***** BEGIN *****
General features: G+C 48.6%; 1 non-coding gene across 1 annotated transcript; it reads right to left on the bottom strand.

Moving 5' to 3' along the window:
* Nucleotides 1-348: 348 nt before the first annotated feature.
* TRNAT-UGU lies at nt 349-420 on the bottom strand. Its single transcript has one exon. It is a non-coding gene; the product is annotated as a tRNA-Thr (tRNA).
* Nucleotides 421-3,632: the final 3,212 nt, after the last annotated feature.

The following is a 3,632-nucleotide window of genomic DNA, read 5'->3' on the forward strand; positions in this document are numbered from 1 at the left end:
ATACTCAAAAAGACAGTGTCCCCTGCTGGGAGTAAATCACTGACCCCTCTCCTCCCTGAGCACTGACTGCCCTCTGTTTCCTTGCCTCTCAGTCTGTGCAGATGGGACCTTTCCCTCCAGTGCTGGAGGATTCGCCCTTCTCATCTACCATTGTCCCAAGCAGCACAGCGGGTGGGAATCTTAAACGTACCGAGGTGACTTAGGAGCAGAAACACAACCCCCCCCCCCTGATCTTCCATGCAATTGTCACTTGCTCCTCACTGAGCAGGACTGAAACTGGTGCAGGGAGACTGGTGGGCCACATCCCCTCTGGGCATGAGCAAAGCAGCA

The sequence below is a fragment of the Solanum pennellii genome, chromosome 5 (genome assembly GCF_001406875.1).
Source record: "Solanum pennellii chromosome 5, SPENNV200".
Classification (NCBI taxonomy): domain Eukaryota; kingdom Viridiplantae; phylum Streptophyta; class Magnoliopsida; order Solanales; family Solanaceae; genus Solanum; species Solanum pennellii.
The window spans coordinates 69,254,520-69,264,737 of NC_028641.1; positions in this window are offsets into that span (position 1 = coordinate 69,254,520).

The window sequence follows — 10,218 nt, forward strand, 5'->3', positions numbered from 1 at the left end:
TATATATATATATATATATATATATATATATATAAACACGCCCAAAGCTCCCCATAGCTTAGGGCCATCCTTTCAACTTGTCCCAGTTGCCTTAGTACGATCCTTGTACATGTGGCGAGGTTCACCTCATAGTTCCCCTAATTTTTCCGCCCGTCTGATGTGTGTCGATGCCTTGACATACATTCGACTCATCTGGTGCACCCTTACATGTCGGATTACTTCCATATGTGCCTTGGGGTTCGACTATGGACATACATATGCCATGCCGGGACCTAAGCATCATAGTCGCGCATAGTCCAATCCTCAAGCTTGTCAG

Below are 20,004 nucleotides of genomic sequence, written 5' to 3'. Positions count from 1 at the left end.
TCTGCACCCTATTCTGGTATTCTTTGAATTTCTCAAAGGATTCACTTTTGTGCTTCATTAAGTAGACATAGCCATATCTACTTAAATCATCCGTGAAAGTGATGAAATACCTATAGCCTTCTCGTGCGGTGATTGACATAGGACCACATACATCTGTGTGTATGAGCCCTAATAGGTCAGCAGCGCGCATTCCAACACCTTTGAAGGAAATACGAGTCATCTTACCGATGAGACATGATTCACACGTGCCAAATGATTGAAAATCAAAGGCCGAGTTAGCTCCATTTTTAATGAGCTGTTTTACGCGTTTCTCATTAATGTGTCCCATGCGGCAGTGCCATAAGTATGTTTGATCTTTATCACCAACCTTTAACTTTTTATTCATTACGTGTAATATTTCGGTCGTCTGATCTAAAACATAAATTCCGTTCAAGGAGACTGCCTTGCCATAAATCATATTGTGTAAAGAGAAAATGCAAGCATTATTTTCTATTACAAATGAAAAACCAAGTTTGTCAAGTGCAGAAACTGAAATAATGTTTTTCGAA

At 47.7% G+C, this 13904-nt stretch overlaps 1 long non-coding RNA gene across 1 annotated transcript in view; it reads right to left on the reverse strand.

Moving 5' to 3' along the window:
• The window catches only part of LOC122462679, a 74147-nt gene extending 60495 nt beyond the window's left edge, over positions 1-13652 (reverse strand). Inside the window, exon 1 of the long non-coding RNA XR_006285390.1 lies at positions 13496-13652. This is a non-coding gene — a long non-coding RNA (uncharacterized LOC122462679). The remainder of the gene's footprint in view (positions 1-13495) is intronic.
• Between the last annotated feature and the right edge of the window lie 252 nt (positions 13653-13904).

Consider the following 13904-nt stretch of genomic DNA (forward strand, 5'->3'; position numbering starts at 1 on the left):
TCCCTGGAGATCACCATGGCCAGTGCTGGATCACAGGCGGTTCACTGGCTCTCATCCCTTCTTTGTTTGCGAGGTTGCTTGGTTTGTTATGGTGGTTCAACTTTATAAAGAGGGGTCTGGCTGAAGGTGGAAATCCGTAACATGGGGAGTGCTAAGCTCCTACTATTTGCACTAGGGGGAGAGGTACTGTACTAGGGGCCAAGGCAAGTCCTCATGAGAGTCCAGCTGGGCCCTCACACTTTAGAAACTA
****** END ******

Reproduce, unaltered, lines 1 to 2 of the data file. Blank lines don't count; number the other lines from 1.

General features: G+C 48.6%; 1 non-coding gene across 1 annotated transcript; it reads right to left on the bottom strand.

Moving 5' to 3' along the window: